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Lawmakers, Advocates Consider Limited Medicaid Expansion Plan

Brian Grimmett

A House committee approved a limited Medicaid expansion bill Monday afternoon, but health care advocates around the state are not all unified in support.

House Bill 437 would give Medicaid benefits to those in extreme poverty in Utah. The bill’s sponsor House Majority Leader Jim Dunnigan says it would cover a portion of those in the coverage gap, most of whom are either homeless, have a behavioral health issue, or are involved in the criminal justice system.

“I mean, if there is a group of Utahns that deserve our help and a hand up, it would be the group of Utahns that we’re targeting in this legislation,” Dunnigan says. “While I don’t expect all the advocates to support it, many of the advocates are. There is bipartisan, broad-based support for this legislation.”

The bill would cover about 16,000 people, which Dunnigan says is about a third of those who currently don’t have any options for health coverage. Chase Thomas, Policy and Advocacy Director with Alliance for a Better Utah, says too many people are left out of Dunnigan’s plan.

“For years now, we’ve been talking about how we need to fully cover the gap in Medicaid, and this only covers a few thousand out of the tens of thousands who would otherwise be covered,” Thomas says.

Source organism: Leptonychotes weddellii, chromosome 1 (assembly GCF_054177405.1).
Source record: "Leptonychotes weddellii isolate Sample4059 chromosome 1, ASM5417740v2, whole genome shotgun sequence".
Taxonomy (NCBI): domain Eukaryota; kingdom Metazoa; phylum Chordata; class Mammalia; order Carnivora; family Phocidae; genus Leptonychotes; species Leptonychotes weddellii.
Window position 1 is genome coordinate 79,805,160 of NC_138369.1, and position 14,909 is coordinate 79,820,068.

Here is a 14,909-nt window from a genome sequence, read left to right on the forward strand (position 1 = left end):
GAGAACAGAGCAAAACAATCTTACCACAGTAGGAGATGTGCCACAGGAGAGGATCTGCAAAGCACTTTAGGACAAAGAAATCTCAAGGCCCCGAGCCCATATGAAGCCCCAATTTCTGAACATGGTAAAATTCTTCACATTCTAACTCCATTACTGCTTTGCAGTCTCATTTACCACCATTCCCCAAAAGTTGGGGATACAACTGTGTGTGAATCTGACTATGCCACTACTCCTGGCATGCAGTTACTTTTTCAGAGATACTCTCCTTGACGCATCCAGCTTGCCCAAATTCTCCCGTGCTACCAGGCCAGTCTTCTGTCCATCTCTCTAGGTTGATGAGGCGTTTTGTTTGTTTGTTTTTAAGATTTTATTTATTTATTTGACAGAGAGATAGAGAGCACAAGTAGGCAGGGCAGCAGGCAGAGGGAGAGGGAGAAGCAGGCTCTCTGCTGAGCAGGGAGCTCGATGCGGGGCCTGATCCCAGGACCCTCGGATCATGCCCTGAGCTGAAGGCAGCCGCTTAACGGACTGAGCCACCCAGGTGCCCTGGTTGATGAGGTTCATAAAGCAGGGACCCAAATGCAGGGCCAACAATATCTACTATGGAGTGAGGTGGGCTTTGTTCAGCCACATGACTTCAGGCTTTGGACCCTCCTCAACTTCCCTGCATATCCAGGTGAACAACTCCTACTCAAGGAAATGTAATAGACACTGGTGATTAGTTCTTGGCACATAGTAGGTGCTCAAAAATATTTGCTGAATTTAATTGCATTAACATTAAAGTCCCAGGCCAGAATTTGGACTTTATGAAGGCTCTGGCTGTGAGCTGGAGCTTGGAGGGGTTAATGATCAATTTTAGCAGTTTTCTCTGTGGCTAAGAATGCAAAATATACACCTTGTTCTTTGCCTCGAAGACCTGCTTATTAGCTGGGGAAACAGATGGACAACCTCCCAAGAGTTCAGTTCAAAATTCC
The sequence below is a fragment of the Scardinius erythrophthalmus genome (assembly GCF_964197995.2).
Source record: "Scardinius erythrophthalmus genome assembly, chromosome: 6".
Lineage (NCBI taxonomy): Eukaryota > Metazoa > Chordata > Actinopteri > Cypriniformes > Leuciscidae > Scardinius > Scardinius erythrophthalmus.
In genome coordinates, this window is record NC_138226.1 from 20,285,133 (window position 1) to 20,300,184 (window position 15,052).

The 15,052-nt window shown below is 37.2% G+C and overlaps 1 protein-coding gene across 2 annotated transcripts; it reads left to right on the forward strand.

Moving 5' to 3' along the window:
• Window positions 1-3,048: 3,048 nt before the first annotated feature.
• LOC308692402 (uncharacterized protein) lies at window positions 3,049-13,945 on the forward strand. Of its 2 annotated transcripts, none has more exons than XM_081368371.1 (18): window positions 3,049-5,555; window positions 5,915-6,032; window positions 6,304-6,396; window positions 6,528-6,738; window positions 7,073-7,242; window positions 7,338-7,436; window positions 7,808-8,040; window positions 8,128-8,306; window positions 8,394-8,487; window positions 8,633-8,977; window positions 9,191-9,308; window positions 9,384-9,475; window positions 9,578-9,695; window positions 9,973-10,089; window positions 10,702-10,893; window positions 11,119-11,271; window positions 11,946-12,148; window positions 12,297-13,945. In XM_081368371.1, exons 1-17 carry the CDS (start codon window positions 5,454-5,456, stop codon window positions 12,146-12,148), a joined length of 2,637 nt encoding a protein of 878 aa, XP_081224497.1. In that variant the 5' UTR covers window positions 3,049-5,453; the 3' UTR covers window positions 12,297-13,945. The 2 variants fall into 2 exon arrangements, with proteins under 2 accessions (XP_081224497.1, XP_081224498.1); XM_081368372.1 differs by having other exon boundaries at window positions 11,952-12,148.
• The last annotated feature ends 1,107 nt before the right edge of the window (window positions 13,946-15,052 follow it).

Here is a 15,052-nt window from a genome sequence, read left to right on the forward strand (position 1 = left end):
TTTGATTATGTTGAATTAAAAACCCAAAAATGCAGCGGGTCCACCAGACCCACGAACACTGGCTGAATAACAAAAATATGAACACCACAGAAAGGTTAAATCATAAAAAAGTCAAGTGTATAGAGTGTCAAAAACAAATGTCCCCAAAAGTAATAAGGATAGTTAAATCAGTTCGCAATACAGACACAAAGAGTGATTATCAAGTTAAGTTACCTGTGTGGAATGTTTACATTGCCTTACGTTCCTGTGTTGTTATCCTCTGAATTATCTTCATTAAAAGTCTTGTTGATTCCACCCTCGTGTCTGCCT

That’s one group strongly opposed, but numerous groups who were formerly in support of a full Medicaid expansion are considering supporting Dunnigan’s bill. RyLee Curtis is senior analyst with Utah Health Policy Project, which is so far neutral on the bill. She says advocates are trying to balance their goals with what seems politically realistic.

“They’re falling into different camps,” Curtis says. “Some are opposing this bill, some are neutral on this bill, and some are supporting it for reason of getting something started.”

Curtis says with less than two weeks left of the session, there are still a lot of questions about the bill, like where the funding will come from, what it does and doesn’t do, who is included and who is left out.

Andrea Smardon is new at KUER, but she has worked in public broadcasting for more than a decade. Most recently, she worked as a reporter and news announcer for WGBH radio. While in Boston, she produced stories for Morning Edition, Marketplace Money, and The World. Her print work was published in The Boston Globe and Prior to that, she worked at Seattleââ
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